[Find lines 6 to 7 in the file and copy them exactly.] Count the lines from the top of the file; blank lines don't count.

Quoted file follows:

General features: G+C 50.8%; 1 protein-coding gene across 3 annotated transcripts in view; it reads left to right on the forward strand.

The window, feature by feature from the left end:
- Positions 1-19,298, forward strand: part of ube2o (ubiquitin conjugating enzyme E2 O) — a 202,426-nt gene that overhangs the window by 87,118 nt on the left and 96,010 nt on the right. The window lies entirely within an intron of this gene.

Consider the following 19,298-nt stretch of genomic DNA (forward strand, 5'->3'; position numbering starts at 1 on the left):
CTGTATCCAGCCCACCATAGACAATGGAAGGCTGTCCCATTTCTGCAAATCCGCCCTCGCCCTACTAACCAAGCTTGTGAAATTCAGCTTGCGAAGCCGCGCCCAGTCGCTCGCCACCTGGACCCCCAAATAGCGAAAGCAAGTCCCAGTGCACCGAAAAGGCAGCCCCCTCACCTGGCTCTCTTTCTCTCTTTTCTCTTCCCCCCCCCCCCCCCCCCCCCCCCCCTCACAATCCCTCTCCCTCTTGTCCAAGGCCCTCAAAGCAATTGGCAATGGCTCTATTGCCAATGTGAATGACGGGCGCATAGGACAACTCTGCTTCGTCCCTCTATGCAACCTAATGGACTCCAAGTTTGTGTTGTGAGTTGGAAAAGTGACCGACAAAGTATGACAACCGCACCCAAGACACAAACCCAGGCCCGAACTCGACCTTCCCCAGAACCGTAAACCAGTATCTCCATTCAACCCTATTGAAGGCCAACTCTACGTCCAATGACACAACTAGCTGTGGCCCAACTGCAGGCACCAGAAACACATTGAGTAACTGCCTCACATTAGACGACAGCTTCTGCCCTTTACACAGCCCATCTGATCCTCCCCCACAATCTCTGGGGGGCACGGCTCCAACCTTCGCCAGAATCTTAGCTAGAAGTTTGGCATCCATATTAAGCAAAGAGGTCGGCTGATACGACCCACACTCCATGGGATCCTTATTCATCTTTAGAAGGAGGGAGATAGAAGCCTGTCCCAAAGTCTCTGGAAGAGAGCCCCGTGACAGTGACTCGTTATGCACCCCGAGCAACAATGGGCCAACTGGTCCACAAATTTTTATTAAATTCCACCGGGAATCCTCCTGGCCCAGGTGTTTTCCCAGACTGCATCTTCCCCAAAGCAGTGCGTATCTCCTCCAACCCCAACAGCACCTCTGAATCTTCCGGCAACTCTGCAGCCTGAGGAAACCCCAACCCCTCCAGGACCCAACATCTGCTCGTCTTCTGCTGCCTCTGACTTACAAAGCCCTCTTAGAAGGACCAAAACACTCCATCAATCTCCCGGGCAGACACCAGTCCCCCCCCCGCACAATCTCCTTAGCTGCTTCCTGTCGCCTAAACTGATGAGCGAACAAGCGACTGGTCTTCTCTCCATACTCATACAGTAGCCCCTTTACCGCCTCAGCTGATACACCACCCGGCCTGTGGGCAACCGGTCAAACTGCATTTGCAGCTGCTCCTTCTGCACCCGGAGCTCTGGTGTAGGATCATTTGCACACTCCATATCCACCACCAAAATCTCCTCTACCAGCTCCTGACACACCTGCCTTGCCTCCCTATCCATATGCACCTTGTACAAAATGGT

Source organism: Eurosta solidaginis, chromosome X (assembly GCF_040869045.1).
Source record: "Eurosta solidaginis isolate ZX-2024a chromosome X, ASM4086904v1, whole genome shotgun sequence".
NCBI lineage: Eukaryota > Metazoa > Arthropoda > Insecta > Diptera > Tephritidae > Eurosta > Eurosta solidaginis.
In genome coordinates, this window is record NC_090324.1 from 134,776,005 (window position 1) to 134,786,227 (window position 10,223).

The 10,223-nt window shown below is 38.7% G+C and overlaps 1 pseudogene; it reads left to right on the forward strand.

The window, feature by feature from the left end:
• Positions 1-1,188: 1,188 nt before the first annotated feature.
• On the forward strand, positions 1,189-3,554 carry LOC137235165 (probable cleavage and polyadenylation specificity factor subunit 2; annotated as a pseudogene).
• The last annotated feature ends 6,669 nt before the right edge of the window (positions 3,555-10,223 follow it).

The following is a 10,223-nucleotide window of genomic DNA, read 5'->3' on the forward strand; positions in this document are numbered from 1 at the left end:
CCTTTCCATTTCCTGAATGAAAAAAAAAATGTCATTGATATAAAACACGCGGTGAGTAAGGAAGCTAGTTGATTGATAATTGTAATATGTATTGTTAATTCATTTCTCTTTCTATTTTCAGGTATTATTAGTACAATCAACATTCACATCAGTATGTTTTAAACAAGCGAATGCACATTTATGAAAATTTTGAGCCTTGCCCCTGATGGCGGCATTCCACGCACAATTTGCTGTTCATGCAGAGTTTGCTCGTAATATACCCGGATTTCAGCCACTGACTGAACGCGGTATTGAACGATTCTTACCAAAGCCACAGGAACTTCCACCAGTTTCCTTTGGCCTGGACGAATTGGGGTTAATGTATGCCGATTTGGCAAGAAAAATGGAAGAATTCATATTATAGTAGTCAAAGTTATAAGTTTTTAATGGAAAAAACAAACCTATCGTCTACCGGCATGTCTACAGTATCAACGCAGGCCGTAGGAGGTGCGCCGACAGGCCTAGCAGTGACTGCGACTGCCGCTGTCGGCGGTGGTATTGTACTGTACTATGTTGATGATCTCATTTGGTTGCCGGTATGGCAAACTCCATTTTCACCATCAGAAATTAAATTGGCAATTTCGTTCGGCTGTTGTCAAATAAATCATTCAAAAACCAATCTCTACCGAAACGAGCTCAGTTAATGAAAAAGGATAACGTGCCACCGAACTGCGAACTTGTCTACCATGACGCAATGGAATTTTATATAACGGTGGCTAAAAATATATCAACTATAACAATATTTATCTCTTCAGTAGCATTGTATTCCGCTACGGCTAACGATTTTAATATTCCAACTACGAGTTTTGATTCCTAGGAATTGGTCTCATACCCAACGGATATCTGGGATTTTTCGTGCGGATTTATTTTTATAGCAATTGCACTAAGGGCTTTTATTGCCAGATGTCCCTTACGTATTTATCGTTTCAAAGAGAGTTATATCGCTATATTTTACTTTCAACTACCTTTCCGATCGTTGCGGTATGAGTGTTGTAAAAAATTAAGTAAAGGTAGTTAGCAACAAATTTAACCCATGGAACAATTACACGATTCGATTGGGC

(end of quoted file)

Source organism: Eurosta solidaginis, chromosome X (assembly GCF_040869045.1).
Source record: "Eurosta solidaginis isolate ZX-2024a chromosome X, ASM4086904v1, whole genome shotgun sequence".